◆ used in bind, connect, accept, sendto,
                recvfrom calls when ip/port # needs to be
                passed to/from kernel
              ◆ ip addr/port # are in NETWORK byte order



Jim Binkley                                                           13
   sockaddr_in - address structure
              ◆   struct sockaddr_in {
                      short sin_family; /* AF_INET *;
                      u_short sin_port;
                      struct in_addr sin_addr; /* ip addr */
                      char sin_zero[8]; /* pad */
                  }
              ◆   struct in_addr {
                      u_long s_addr;
                  }


Jim Binkley                                                    14
   listen(2) - server
              ◆ int rc = listen(sd, 5);
              ◆ TCP server only, NOT UDP
              ◆ has two functions:
                  –   1. enables TCP state machine, can now get
                      connection
                  –   2. sets TCP socket connection queue to 5 at a
                      time - enables concurrent connections
              ◆   accept(2) takes connection from conn. Q

Jim Binkley                                                           15
   accept(2)
              ◆   int csd = accept(lsd, struct sockaddr *sa, *len);
              ◆   accepts connection - paired with connect(2)
              ◆   blocks without select(2) call until connection
                  arrives, returns connected sd
              ◆   now in connected state, can make read/write calls,
                  use connected sd (not listen sd)
              ◆   returns client ip/port in sockaddr_in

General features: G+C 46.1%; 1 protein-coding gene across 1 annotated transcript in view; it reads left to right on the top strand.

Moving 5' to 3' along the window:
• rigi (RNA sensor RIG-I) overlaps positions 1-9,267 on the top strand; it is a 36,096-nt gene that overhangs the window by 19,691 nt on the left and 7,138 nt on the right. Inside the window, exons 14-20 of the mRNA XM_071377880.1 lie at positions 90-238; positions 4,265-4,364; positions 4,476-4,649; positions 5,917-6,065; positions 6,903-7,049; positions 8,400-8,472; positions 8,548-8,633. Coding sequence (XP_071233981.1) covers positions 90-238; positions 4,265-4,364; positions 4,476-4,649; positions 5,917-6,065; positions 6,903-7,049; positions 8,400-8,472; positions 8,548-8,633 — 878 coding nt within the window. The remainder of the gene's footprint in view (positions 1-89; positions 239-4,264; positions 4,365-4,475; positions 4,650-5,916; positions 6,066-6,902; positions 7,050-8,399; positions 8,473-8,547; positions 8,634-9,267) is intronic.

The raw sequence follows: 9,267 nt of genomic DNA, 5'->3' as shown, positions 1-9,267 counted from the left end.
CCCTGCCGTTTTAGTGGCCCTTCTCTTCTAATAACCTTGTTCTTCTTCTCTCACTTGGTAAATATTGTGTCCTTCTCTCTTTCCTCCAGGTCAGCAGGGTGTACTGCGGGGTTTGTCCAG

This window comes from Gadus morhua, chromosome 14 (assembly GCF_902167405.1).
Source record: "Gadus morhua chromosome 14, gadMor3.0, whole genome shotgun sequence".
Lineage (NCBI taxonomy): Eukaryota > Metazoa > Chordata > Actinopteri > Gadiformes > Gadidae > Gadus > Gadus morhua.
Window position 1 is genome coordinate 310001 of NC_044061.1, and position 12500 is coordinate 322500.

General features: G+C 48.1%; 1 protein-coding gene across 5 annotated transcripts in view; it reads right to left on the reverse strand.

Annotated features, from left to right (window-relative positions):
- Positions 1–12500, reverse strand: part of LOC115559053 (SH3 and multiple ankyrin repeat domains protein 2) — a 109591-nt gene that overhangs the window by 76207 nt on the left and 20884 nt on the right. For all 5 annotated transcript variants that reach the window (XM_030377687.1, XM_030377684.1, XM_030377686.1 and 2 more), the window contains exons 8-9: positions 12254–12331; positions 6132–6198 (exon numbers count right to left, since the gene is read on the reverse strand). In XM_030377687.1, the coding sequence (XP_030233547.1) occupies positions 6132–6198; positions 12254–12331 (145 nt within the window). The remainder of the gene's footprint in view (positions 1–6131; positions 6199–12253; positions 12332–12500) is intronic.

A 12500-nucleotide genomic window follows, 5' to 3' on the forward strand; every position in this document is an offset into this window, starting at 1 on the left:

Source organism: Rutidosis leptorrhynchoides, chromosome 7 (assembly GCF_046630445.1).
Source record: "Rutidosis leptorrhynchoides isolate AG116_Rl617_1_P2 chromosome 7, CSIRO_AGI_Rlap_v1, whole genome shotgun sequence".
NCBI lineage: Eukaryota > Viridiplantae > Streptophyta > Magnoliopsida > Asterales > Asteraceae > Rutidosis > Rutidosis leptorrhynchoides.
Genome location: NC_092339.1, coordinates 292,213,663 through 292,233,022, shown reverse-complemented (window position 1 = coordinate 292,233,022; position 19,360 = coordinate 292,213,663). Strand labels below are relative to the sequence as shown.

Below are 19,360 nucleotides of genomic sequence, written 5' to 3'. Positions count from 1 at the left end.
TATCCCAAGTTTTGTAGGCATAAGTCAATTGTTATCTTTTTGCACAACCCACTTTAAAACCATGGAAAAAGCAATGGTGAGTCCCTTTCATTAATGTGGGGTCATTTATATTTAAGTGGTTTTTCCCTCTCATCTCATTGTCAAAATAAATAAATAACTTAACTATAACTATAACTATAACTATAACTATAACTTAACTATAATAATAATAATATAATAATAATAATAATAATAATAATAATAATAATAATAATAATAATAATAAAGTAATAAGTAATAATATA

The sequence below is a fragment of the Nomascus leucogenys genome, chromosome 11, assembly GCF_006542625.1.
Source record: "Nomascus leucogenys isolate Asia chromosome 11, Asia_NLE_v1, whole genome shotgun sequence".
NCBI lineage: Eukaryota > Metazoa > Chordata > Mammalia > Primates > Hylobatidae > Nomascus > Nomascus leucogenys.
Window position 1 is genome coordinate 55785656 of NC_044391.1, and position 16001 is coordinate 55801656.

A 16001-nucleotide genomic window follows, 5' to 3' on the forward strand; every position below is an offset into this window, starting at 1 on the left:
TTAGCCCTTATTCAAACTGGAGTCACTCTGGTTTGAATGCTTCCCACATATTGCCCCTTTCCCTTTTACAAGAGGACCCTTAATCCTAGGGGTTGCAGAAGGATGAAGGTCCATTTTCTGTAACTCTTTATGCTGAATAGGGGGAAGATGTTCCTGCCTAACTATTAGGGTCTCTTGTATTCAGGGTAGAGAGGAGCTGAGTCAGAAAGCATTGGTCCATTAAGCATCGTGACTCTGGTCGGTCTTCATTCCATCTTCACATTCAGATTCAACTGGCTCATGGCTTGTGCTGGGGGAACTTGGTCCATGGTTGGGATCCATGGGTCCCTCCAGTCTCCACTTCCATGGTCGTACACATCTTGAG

◆   NOTE: len is call by value-result

Jim Binkley                                                            16
   accept(2) no substitute
              ◆   what is the problem here?
                  int sock;
                  struct sockaddr_in recvSock;
                  int len = sizeof(struct sockaddr_in);
                  int rc = accept(sock, &recvSock, len);

                  Can you say BOOM!!!!!!!...

Jim Binkley                                                17
   computer gets programmer’s attention




Jim Binkley                               18
   read(2) / write(2)
              ◆   with normal TCP, read may return less data than
                  you expect. Call it in a loop.
              ◆   example: you ask for 1024, you get two 512 byte
                  packets.
              ◆   write will block until your data is written - don’t
                  need loop (unless you use non-blocking i/o)
              ◆   note: read(fd, char *buf, int cc)
                   – TCP addresses setup at connect time!



Jim Binkley                                                             19
   syscalls - UDP client/simple test server

         int s = socket(2)          int s = socket(2)

         gethostbyname(3)    init